Thursday, August 29, 2013

Diane Marino: Loads of Love

M&M Records
By Ric Bang
Buy CD: Loads of Love

You’ve got to hand it to Houston Person. The 78-year-old tenor sax player isn’t merely an icon who has performed professionally for more than four decades, with a discography of almost 80 albums; he also has helped relatively unknown jazz vocalists develop their careers. He assists in a production capacity, and often helps select the backup groups for recording sessions. Such is the case with Diane Marino’s new album, Loads of Love

Marino plays swinging piano, sings up a storm, and is an accomplished arranger. She initially worked solo in New York City jazz clubs, until she met and married bassist Frank Marino. They subsequently worked together, formed the M&M record company and began to release albums; Loads of Love is her fifth. The combo used for this session features Person on 10 of the dozen tracks, which probably will help this album get the attention it deserves.

The backup musicians are excellent. Diane plays grooving piano, and husband Frank is a driving bassist; he lays down a beat that really drives the group. Guitarist George Bergeson and drummer Chris Brown complete the fine rhythm section. Trumpeter George Tidwell guests on one track. As for Diane’s vocal skills, she’s one of the best I’ve heard in the past several years. Her voice and phrasing are great. I suspect she’d sound even better, if she didn’t also need to concentrate on the keyboard.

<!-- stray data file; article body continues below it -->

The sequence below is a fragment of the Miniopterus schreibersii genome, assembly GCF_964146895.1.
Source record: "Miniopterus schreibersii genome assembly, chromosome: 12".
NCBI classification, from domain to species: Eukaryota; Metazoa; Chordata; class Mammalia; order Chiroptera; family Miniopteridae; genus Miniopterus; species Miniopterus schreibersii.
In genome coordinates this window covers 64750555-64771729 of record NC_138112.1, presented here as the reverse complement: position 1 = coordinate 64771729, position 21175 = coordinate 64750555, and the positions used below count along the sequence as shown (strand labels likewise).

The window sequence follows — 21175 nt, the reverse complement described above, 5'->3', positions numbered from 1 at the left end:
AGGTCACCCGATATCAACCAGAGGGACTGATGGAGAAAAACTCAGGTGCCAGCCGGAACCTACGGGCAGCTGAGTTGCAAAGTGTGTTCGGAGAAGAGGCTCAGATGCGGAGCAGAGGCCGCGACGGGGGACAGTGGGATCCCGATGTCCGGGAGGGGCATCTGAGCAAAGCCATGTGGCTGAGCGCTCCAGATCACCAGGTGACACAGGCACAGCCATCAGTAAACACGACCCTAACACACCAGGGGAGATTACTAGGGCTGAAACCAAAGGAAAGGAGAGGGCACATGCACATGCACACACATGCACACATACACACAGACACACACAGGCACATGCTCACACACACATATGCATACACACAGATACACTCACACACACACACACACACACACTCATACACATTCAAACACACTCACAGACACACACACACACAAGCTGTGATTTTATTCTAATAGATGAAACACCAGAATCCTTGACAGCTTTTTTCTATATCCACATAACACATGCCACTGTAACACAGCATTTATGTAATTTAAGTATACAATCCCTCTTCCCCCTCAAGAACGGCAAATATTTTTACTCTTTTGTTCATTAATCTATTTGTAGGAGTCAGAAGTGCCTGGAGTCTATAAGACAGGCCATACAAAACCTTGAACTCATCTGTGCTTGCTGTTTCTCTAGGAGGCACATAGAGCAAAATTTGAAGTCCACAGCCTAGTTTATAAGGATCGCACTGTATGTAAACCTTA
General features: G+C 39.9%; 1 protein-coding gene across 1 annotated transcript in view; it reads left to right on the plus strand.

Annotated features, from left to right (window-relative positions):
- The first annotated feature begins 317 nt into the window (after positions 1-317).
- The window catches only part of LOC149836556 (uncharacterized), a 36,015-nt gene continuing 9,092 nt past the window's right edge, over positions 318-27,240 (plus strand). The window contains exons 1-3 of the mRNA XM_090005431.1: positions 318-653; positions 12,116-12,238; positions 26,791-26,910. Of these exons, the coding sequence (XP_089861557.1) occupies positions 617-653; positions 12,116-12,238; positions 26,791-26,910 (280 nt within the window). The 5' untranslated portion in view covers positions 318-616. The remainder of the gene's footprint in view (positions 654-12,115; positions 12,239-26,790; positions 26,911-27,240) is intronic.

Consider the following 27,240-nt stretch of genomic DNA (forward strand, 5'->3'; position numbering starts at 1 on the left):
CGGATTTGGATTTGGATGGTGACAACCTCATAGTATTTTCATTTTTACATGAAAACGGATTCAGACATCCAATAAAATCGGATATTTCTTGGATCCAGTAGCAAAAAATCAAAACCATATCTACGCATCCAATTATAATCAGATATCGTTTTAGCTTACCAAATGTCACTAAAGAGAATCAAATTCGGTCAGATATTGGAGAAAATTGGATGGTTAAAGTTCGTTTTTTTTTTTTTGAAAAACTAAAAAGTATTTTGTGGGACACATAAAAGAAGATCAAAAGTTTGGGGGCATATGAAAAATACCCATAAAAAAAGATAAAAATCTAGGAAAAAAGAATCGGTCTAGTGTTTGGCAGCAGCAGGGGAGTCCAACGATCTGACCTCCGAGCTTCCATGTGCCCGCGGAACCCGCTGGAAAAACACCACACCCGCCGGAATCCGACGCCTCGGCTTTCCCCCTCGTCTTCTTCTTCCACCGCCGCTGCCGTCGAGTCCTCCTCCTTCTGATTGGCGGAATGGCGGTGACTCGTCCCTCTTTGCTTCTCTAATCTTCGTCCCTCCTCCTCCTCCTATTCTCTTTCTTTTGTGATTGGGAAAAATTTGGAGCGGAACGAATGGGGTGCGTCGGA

This set mostly visits the Great American Songbook, with contributions from Cole Porter, Richard Rogers, Duke Ellington, Jimmy McHugh, J. Lerner and Louis Armstrong, along with lesser-heard gems such as “Never Let Me Go” and “I See Your Face Before Me.” 

Diane demonstrates her ability to swing on the album’s opening track, “Get Out of Town.” She does the tune up-tempo, and some very tasty tenor sax work by Person immediately establishes his importance to this session. Add Diane’s well-crafted arrangements, and the resulting album deserves to be called special. This isn’t your usual “support the singer” group; a lot of thought went into creating the charts, so that each instrumentalist can demonstrate his prowess. 

Congratulations to all concerned: If this album doesn’t bring Diane Marino more notoriety, nothing will!

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